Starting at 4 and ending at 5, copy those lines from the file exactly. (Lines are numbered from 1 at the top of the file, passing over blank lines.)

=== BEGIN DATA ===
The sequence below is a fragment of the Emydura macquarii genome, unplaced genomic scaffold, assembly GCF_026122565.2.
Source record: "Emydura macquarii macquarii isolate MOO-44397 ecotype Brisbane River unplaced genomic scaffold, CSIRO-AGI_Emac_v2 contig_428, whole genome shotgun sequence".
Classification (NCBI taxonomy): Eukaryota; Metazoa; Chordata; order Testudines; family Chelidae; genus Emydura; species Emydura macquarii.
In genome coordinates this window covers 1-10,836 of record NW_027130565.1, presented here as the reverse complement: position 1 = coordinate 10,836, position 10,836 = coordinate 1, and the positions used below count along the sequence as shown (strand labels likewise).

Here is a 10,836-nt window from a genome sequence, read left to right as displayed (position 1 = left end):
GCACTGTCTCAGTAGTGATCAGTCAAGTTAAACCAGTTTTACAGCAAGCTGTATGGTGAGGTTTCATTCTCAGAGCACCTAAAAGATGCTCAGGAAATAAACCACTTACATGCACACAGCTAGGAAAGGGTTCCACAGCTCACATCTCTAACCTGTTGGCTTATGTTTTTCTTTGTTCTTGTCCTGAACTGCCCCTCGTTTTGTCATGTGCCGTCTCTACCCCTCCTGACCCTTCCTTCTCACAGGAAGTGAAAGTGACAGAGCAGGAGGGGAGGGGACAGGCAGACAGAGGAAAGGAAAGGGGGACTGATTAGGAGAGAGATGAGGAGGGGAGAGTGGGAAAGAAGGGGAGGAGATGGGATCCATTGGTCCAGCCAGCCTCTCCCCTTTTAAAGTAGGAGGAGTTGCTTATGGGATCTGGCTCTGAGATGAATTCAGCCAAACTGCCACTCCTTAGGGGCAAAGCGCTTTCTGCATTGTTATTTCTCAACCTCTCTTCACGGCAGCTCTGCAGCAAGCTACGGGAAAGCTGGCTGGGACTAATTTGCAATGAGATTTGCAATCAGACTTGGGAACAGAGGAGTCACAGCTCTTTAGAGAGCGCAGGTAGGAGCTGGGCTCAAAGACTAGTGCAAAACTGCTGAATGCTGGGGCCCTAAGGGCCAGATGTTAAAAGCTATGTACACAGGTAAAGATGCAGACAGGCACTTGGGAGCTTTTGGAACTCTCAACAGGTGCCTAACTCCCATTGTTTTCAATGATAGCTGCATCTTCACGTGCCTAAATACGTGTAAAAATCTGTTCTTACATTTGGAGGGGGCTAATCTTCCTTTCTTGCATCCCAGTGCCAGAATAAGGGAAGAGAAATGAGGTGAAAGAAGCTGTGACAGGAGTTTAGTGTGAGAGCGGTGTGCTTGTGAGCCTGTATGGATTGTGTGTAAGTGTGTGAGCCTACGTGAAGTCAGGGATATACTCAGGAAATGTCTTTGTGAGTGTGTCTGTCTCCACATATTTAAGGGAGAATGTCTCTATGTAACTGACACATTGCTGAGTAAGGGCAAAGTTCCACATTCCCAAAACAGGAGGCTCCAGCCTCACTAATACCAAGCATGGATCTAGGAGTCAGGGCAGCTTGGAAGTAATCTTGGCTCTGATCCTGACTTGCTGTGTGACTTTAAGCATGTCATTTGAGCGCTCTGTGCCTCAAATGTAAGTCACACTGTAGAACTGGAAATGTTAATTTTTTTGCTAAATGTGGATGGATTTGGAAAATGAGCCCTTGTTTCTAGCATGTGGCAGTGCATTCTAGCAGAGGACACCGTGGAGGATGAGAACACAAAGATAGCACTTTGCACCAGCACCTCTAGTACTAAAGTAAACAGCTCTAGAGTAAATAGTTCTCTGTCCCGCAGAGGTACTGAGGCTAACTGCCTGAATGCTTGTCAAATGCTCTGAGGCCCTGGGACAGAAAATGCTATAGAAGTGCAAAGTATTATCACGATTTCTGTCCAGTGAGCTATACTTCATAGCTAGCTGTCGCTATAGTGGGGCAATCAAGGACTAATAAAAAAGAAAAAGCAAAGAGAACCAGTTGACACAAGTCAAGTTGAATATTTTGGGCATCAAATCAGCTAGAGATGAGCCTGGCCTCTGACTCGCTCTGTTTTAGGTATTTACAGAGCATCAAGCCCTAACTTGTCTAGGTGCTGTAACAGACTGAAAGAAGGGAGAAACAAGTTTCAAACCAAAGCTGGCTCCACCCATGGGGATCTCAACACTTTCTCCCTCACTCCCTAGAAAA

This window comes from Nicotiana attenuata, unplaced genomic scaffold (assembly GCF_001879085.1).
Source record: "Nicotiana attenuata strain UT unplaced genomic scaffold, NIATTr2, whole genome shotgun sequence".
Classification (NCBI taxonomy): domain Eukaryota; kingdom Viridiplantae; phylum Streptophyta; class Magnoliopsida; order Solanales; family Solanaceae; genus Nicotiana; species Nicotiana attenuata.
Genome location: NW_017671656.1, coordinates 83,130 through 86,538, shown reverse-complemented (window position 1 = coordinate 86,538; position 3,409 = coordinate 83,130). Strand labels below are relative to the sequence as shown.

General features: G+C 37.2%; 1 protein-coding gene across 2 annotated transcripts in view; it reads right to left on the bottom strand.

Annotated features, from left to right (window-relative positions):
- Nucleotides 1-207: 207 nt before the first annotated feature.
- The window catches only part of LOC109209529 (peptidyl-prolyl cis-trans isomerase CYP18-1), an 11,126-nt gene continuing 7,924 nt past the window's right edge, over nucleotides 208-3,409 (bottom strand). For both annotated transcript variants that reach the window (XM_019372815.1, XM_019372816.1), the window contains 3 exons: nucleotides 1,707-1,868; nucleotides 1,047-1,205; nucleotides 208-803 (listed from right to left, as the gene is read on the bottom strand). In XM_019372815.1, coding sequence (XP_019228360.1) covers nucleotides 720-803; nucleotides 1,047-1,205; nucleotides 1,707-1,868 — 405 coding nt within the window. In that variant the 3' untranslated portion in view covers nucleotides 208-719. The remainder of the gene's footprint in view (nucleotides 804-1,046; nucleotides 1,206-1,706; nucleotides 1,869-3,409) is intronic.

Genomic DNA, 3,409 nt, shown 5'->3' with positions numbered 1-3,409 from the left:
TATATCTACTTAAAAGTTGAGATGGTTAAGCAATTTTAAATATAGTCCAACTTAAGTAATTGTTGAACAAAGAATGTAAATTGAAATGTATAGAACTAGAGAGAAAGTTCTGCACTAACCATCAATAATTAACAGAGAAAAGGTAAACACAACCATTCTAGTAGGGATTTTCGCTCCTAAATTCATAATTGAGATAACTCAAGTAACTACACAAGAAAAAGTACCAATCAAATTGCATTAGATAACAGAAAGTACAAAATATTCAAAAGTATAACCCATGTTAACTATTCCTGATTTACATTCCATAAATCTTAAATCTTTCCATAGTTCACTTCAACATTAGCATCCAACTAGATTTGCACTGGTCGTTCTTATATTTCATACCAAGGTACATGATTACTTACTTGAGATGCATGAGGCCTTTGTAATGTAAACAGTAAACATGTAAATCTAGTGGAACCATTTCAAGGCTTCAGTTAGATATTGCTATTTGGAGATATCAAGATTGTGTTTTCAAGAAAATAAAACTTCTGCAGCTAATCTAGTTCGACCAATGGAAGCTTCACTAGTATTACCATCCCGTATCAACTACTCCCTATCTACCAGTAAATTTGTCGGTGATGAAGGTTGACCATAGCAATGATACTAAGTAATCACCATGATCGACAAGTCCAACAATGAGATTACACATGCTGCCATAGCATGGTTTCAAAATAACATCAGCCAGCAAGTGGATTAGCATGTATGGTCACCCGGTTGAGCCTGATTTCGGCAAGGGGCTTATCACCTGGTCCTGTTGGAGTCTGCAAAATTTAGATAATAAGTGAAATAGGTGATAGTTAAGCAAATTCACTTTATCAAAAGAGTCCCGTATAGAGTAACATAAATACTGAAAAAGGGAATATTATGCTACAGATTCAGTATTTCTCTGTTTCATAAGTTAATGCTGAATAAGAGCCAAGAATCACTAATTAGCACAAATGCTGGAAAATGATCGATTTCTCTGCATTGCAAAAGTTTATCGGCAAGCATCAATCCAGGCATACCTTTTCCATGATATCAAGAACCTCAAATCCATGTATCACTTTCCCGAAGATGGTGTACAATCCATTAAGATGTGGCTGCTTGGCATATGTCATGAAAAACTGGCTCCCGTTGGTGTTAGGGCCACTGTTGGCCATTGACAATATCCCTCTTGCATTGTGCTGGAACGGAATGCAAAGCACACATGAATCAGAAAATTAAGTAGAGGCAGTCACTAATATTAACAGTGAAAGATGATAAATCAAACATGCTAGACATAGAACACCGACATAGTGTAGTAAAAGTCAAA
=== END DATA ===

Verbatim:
In genome coordinates this window covers 1-10,836 of record NW_027130565.1, presented here as the reverse complement: position 1 = coordinate 10,836, position 10,836 = coordinate 1, and the positions used below count along the sequence as shown (strand labels likewise).

Here is a 10,836-nt window from a genome sequence, read left to right as displayed (position 1 = left end):